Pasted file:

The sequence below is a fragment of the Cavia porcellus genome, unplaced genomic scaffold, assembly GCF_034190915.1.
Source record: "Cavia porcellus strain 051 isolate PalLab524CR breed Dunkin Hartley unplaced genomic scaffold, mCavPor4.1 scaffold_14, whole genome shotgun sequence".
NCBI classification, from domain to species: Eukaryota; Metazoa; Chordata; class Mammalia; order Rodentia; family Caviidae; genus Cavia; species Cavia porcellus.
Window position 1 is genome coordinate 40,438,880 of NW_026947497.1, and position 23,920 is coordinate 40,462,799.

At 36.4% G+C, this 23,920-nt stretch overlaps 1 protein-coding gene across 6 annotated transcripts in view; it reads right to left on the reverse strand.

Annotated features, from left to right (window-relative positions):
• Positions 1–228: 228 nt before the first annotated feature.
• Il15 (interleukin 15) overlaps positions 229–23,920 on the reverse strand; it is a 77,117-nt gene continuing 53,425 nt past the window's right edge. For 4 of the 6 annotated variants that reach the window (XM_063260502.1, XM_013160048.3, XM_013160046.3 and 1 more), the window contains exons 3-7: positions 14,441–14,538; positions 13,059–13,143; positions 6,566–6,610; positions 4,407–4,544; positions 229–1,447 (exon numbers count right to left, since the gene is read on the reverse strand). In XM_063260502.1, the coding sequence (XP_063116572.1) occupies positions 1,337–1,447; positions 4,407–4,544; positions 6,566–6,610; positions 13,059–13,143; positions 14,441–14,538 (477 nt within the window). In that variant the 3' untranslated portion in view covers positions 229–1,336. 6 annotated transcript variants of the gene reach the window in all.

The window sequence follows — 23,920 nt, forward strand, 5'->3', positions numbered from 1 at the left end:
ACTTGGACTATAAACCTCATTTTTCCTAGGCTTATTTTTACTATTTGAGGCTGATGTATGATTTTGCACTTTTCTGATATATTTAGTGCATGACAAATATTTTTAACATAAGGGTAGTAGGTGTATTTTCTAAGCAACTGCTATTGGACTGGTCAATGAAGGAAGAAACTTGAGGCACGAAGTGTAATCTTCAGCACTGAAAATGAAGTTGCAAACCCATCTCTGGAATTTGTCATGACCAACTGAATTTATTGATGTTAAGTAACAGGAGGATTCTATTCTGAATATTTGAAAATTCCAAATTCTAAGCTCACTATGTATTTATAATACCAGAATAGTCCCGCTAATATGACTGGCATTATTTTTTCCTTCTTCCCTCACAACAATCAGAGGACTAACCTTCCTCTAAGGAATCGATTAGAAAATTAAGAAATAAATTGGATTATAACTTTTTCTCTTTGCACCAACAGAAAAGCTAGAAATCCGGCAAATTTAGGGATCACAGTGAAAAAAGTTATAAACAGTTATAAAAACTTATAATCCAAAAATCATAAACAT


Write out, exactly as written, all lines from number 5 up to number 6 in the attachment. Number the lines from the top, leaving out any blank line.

At 36.4% G+C, this 23,920-nt stretch overlaps 1 protein-coding gene across 6 annotated transcripts in view; it reads right to left on the reverse strand.

Annotated features, from left to right (window-relative positions):